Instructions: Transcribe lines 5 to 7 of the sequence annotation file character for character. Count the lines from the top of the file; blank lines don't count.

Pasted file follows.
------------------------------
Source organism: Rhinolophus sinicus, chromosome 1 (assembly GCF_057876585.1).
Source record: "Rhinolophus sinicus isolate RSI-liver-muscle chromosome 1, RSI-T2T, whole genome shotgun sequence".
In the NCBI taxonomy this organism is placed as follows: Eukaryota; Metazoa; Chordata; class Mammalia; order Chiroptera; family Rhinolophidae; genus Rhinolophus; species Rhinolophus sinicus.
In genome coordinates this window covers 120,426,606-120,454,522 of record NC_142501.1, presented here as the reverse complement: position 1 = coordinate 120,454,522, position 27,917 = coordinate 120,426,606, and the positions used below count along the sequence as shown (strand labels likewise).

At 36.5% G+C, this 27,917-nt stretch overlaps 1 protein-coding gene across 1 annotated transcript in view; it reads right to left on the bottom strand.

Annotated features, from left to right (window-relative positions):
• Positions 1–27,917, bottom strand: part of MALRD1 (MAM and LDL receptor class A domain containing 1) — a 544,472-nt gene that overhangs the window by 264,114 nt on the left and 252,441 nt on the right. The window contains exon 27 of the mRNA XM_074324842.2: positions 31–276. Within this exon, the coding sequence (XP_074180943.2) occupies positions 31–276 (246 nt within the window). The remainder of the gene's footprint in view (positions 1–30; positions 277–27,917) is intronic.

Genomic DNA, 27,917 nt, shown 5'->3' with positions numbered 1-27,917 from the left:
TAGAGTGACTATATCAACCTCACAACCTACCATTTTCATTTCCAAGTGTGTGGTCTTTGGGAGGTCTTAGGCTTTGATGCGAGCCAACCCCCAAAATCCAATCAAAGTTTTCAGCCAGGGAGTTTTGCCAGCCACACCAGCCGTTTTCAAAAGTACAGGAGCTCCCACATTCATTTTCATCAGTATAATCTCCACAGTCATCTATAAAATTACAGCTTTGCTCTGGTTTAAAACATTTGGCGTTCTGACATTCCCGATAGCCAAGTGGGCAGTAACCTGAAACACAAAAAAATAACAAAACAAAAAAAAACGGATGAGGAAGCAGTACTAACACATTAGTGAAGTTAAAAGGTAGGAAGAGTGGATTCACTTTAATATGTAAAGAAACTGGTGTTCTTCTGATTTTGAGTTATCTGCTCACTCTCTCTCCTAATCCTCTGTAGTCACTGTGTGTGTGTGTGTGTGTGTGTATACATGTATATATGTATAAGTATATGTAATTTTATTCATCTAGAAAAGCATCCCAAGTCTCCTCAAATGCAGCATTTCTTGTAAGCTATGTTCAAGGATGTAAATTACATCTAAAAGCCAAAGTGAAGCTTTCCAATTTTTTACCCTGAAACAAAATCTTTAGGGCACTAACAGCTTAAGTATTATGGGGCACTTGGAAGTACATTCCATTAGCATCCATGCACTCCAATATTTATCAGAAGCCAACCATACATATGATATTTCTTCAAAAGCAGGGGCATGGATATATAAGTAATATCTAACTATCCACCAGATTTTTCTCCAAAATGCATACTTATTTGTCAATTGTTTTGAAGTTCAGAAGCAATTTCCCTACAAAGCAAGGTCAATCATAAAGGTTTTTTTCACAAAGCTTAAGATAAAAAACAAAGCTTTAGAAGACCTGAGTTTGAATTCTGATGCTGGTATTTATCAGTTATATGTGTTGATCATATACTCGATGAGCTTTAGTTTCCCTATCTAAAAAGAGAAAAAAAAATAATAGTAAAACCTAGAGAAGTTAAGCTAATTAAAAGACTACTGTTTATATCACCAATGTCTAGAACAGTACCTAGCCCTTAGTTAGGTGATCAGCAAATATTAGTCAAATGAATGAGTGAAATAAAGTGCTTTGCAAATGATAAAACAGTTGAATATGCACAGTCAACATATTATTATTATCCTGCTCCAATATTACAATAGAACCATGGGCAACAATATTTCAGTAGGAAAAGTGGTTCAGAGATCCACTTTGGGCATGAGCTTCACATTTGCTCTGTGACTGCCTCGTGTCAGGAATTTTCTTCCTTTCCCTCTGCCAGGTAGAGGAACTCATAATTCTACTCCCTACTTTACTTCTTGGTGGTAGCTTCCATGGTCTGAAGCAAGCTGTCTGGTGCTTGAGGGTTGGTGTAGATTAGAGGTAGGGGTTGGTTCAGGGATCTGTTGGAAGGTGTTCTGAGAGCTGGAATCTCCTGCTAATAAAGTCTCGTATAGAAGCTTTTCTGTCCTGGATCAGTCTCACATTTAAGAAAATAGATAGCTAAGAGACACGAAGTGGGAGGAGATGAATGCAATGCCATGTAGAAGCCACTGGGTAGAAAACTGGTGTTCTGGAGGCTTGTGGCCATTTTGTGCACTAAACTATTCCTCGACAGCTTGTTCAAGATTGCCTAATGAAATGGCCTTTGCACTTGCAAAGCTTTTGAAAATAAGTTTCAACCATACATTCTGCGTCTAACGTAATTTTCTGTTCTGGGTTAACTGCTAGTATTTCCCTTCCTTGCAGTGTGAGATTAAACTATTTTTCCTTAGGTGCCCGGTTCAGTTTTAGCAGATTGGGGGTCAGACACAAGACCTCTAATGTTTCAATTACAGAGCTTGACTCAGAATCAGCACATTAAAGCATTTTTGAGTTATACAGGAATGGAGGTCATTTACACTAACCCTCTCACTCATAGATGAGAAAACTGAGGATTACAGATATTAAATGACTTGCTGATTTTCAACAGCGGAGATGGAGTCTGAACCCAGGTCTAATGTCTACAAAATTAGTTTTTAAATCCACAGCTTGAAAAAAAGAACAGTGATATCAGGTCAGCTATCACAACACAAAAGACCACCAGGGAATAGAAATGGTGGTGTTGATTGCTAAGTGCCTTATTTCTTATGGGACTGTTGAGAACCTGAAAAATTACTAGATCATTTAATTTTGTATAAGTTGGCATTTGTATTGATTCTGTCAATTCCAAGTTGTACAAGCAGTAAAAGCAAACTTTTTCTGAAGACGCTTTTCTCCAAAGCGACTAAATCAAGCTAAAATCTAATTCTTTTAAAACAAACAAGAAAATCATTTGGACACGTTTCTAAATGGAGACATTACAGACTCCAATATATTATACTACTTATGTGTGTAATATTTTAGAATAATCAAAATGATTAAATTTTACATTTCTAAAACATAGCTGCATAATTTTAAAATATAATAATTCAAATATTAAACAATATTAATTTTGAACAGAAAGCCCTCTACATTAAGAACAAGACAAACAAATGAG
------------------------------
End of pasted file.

At 36.5% G+C, this 27,917-nt stretch overlaps 1 protein-coding gene across 1 annotated transcript in view; it reads right to left on the bottom strand.

Annotated features, from left to right (window-relative positions):
• Positions 1–27,917, bottom strand: part of MALRD1 (MAM and LDL receptor class A domain containing 1) — a 544,472-nt gene that overhangs the window by 264,114 nt on the left and 252,441 nt on the right. The window contains exon 27 of the mRNA XM_074324842.2: positions 31–276. Within this exon, the coding sequence (XP_074180943.2) occupies positions 31–276 (246 nt within the window). The remainder of the gene's footprint in view (positions 1–30; positions 277–27,917) is intronic.